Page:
Vitamins might prove powerful weapons against invading flu bugs or provide great enrichment for bones, but don't look to them for weight loss, a CSU dietician said.
"A lot of times within strongly organic stores or nutrition supplement stores there are a lot of vitamins that claim that it'll speed up your metabolism," said registered dietician Kyle Burger. "There really isn't anything proven as far as that goes."
Although the flu season has so far been mild, the bug is about to hit its prime. For that, Burger recommended a cocktail of vitamins – most easily found in standard multi-vitamins commonly sold in grocery stores for about $10 a bottle.
"It's especially important this time of year to ensure you have adequate vitamins," Burger said, "because if you're a little bit deficient it'll make you a little immune compromised, where you might be more apt to get the flu or catch a cold or just not feel as well."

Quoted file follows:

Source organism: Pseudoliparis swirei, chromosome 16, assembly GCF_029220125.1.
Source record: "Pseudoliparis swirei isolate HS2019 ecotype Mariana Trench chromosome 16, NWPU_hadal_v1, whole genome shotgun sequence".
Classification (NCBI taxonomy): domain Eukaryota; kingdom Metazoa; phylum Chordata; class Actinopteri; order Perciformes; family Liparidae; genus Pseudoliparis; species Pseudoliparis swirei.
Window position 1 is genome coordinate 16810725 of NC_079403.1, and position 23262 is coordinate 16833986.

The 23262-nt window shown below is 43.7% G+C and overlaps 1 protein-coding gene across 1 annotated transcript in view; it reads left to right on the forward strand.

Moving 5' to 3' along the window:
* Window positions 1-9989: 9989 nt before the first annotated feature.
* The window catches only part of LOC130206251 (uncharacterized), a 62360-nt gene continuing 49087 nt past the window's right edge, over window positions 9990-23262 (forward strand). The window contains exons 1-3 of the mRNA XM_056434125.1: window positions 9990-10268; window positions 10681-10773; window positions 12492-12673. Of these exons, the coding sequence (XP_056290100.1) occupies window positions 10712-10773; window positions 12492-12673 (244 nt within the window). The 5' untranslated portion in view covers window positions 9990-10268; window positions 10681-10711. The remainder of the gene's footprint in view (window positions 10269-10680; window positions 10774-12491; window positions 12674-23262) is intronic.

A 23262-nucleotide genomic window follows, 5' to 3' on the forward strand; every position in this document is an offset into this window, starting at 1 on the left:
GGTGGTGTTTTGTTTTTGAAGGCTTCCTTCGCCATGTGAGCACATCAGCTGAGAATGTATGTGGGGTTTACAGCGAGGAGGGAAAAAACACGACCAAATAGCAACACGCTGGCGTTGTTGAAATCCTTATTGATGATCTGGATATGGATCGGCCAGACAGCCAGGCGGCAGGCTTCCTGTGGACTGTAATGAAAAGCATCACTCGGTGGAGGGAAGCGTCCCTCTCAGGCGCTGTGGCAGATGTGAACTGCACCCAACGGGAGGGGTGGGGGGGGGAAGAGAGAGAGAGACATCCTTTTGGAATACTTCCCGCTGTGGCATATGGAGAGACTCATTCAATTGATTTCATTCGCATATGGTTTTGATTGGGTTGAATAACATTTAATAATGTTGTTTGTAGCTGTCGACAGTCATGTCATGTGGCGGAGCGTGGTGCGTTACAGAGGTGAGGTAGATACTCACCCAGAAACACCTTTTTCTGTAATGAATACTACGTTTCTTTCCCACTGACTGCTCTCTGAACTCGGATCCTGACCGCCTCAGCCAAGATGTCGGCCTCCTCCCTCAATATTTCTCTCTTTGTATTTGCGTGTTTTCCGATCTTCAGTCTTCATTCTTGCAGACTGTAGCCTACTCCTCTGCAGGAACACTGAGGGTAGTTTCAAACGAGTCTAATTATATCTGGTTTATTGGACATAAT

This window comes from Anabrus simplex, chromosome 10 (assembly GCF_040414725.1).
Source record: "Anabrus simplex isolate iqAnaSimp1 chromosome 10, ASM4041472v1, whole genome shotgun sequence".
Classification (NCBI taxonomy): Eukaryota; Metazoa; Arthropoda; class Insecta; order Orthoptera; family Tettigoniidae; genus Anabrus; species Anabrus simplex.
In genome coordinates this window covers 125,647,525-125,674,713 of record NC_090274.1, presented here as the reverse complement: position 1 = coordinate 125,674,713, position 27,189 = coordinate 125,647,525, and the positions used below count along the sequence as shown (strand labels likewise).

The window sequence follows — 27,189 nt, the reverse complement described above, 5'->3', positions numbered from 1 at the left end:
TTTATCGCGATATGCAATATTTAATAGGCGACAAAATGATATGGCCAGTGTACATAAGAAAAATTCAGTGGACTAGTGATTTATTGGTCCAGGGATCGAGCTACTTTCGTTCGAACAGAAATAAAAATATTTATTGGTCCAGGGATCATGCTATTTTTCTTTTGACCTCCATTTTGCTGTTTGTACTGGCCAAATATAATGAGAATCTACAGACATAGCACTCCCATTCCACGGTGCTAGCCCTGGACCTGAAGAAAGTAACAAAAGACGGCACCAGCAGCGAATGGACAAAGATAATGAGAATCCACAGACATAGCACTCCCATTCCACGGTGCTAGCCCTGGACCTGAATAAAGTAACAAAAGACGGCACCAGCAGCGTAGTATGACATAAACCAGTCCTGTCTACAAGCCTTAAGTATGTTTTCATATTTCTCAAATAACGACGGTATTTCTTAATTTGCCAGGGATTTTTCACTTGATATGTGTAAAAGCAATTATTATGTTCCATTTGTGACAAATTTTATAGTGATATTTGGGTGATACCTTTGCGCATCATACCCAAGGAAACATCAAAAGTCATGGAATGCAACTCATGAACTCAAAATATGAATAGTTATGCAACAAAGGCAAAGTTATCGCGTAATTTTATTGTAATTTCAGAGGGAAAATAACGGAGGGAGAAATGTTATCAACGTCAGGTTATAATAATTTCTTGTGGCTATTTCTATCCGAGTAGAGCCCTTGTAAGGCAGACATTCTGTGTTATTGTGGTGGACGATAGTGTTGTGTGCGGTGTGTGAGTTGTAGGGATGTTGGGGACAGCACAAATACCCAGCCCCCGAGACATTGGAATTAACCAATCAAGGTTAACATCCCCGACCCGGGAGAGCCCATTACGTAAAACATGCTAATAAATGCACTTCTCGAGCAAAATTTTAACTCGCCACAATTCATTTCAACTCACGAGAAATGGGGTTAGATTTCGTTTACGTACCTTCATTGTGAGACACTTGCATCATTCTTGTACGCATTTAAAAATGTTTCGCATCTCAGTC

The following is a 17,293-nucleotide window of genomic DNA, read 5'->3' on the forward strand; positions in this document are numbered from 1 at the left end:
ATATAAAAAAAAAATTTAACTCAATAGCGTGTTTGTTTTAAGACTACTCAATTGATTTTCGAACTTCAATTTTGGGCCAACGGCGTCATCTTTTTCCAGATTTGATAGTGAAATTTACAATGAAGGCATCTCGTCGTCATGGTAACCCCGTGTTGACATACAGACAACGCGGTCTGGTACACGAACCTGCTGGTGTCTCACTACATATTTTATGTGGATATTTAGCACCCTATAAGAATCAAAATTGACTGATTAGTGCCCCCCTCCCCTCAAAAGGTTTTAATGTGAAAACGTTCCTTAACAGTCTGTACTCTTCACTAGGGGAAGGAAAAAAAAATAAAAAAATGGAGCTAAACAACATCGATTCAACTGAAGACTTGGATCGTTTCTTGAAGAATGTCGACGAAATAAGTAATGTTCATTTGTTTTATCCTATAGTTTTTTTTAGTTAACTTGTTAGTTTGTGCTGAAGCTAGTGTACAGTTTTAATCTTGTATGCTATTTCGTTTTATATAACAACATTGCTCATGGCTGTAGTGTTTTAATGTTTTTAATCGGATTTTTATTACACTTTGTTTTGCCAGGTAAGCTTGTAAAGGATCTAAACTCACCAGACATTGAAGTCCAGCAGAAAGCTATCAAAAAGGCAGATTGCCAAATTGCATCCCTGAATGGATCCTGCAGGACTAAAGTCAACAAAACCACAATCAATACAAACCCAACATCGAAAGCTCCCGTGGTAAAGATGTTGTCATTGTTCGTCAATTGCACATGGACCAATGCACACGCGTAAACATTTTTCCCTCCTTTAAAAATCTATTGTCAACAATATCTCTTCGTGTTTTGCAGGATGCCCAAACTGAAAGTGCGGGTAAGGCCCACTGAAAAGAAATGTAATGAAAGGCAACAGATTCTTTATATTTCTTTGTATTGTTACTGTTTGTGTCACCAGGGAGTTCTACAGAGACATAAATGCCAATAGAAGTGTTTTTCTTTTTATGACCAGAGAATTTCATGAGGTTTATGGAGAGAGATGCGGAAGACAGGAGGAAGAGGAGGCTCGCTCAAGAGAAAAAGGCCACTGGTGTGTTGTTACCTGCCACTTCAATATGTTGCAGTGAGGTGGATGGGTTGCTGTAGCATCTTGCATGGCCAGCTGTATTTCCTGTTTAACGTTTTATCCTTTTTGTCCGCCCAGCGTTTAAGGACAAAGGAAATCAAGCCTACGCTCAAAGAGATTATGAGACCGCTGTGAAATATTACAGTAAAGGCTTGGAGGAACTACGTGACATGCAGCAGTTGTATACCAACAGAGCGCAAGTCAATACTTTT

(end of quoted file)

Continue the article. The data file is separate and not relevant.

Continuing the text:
Signs of vitamin deficiency are dry, stringy hair and unhealthy nail beds. The body is also not as efficient in protecting itself against diseases, repairing itself or growing. A multi-vitamin could help a person suffering a deficiency feel more energized, sleep better and protect against diseases, he said.
He also stressed that taking 100 percent of the daily allowance of any vitamin accomplishes the task and that excess vitamins will do nothing more for the body.
Burger also advises college-aged females to take calcium and Vitamin D supplements on top of the daily multi-vitamin to ensure adequate bone mass. Vitamin D helps the bones absorb calcium. Bones stop building in density around age 30 and start losing mass later in life, so calcium in the early 20s helps bones reach their peak mass.
Strict vegans or people who do not intake many animal products also have specific vitamin needs, such as Vitamin B-12.
Krissy Chavez is a vegetarian who took vitamins for three months so she could donate blood. When she went the first time, she wasn't allowed – she found out she was anemic, she said.
"I had more energy," she said. "(The vitamins) helped. … They let me give blood after that."
She stopped because she ran out and has yet to buy more. But there are other benefits to using vitamins, especially for travelers combating jet lag, she said.
"It keeps your body clock going," she said. "That's what my mom told me. She's a nurse, so she knows what she's talking about."